B B Eye Foundation
Sukhsagar, 2/5 Sarat Bose Road, Kolkata - 700020

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Pediatric Ophthalmology & Strabismus

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There is a need of spreading more awareness among pediatricians and primary care physicians to recognise the common peditric eye diseases. They are the primary doctors of the child and anything missed at that level may present to the pediatric ophthalmologist very late, by which time the chances visual recovery may not be very good.

We bring to you the very best in Pediatric Ophthalmology & Strabismus

    Consultants:
    Dr Prachi Subhedar Ghosh
    Dr Santanu Mitra

Parents walking into the clinic often ask:

  • Power is increasing rapidly!
  • Can increase in glass power be stopped?
  • Is myopia hereditary?
  • Is squint only a cosmetic problem which can be ignored till the child grows up?
  • Is Pediatric Cataract same as adult cataract?
  • Is Pediatric Cataract Surgery an elective surgery?
  • Is Surgery alone enough for the child to gain maximum visual potential?
  • Do premature children need routine eye check-up?
  • If yes, when and why?
  • What is ROP?
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    If we are able to answer these questions correctly, then we will be in better equipped to realize the seriousness of some of the pediatric eye problems. With majority of the ophthalmologists too being very busy with their adult patients, the children were often deprived of proper attention. But then the realization came that if we compare the life expectancy of our pediatric patients, one blind child will be equivalent to 5 blind adults. This led to the evolution of Pediatric Ophthalmology as a separate sub-speciality.

    With history, we could get some clues to suspect eye diseases in children. Some of the important points to be noted are:

  • Antenatal Infection – TORCH
  • Consanguinity
  • Birth Trauma and Anoxia
  • Family History – Down Syndrome, Myopia, Squint, Retinal Detachment
  • Premature Delivery with Oxygen Therapy
  • Delayed Milestones
  • Sibling involvement
  • Abnormal Eye Movements
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    Pediatric Ophthalmology & Strabismus



    Vision Assessment in Children:
    One major hurdle in detecting eye problems in children is that we are not able to record vision of infants and pre-school going children as easily as we could do in school going children and adults. There are various indirect hints which can help us to roughly assess the vision in pre-school children.
    Fixation pattern

    This gives a gross idea of the visual status of infants.

  • Fixation and Following of light
    1. Binocular
      Uniocular
  • Fixation Pattern on Accommodative Target
    1. Central
      Steady
      Maintained
  • Resistance to Occlusion of One Eye
  • Proper fixation reflex develops around 2-3 months of age
  • If a normal torch light is shown to the child from different directions and the child is following the light, it is a positive sign. It can be checked uniocularly as well by covering one of the eyes of the child.

    More technically if the child’s fixation pattern recorded in terms of central/uncentral, steady/unsteady and maintained/unmaintained.

  • Central/Uncentral – By this term we determine that while the child is fixing on the torch light, whether the light reflex is falling or the centre of the pupil or not. If it is eccentric, that is a sign of subnormal vision in the child.
  • Steady/Unsteady – If the fixation is steady the child will not be having any involuntary movements of the eye while fixing on the target object or light. If the child has nstagmus, then it is an unsteady fixation and is indicative of poor vision.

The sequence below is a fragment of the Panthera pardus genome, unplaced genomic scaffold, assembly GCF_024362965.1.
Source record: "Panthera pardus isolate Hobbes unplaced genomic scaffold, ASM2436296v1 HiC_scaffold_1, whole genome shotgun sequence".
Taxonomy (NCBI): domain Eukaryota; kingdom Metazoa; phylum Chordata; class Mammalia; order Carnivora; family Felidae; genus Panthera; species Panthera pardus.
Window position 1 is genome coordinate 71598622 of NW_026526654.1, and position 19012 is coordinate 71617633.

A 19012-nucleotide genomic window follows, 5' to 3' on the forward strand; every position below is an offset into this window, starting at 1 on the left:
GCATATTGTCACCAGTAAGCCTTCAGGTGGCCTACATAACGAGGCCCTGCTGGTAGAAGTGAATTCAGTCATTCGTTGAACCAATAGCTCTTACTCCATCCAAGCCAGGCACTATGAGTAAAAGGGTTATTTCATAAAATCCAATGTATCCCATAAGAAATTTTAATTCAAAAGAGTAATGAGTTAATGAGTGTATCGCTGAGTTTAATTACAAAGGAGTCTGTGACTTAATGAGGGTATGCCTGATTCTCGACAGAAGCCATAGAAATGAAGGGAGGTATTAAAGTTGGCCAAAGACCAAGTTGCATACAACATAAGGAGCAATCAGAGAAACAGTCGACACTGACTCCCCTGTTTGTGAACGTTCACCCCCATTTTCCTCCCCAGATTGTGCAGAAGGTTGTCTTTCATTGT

• Maintained/Unmaintained – This term is always used in relation to the other eye. It is more important in the presence of squint in the child. During this test, one of the eyes of the child is occluded and is shown a torch light or target. Once the child is fixing with the uncovered eye, the the occluder from the other eye is removed. Now we determine whether the child is maintaining fixation with the same eye, or the other eye takes over the fixation. If the second eye takes fixation on being uncovered, it gives an indication that the first eye may be amblyopic.
  • Optokinetic reflex with Catford Drum

  • Nystagmus can be elicited by passing a succession of white and black stripes through the patient’s field of vision.
  • The visual angle subtended by the smallest stripe width is determined.
  • If a positive response is elicited - Acuity at least 6/120 in the newborn.
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    Visual Evoked Potential (VEP)

  • Cortical potential have been used to assess visual acuity in children.
  • VEP latency rather than amplitude is used to measure visual acuity.
  • It has been extremely helpful for collecting information on maturation of visual functions.
  • Whether the responses from the two eyes differ is recorded.
  • Is used to chart progression of the condition in case of bilateral reduced visual acuity.
  • Lea’s Symbol

  • Parents are given a sample of different symbols to train the child to identify them.
  • During the next visit, child’s visual acuity can be determined by asking him to identify those symbols of different sizes.
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    Pediatric Ophthalmology & Strabismus



    Common Pediatric Eye Diseases
    The most common pediatric eye diseases we come across in routine practise are as follows:
     
    Amblyopia (Lazy Eye)

    Types

  • Strabismic
  • Anisometropic (Best Prognosis)
  • Sensory Deprivation (Worst Prognosis)
  • Treatment done by proper optical correction and patching of the better eye.
  • Treatment of Amblyopia is possible only till a certain age.
  • Strabismus and sensory deprivation amblyopia (caused by media opacities like pediatric cataract, ptosis, lid hemangiomas etc) are easy to detect. It is important to recognise these conditions as serious enough to cause permanent visual impairment in children. Children with sensory deprivation amblyopia may require urgent surgical intervention before amblyopia therapy by glasses and patching is initiated.